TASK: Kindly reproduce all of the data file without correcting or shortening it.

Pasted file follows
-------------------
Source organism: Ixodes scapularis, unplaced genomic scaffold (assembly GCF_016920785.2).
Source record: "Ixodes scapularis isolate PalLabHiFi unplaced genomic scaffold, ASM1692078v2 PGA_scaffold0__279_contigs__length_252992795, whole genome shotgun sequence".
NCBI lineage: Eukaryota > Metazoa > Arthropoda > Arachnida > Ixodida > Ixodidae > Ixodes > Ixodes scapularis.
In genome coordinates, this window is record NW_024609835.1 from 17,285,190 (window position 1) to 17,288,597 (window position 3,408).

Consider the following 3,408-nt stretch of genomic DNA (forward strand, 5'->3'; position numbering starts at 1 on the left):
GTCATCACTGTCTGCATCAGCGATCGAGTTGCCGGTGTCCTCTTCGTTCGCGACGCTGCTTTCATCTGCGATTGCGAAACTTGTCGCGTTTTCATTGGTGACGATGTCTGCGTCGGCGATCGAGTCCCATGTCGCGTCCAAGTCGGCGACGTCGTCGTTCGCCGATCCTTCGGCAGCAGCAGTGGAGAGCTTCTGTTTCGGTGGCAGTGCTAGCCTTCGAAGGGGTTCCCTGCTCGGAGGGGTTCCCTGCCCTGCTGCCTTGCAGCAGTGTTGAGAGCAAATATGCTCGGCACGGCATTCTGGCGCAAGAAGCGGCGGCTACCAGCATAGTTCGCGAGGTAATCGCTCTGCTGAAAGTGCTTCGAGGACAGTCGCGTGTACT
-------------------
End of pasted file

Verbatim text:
Source organism: Ixodes scapularis, unplaced genomic scaffold (assembly GCF_016920785.2).
Source record: "Ixodes scapularis isolate PalLabHiFi unplaced genomic scaffold, ASM1692078v2 PGA_scaffold0__279_contigs__length_252992795, whole genome shotgun sequence".
NCBI lineage: Eukaryota > Metazoa > Arthropoda > Arachnida > Ixodida > Ixodidae > Ixodes > Ixodes scapularis.
In genome coordinates, this window is record NW_024609835.1 from 17,285,190 (window position 1) to 17,288,597 (window position 3,408).

Consider the following 3,408-nt stretch of genomic DNA (forward strand, 5'->3'; position numbering starts at 1 on the left):
GTCATCACTGTCTGCATCAGCGATCGAGTTGCCGGTGTCCTCTTCGTTCGCGACGCTGCTTTCATCTGCGATTGCGAAACTTGTCGCGTTTTCATTGGTGACGATGTCTGCGTCGGCGATCGAGTCCCATGTCGCGTCCAAGTCGGCGACGTCGTCGTTCGCCGATCCTTCGGCAGCAGCAGTGGAGAGCTTCTGTTTCGGTGGCAGTGCTAGCCTTCGAAGGGGTTCCCTGCTCGGAGGGGTTCCCTGCCCTGCTGCCTTGCAGCAGTGTTGAGAGCAAATATGCTCGGCACGGCATTCTGGCGCAAGAAGCGGCGGCTACCAGCATAGTTCGCGAGGTAATCGCTCTGCTGAAAGTGCTTCGAGGACAGTCGCGTGTACT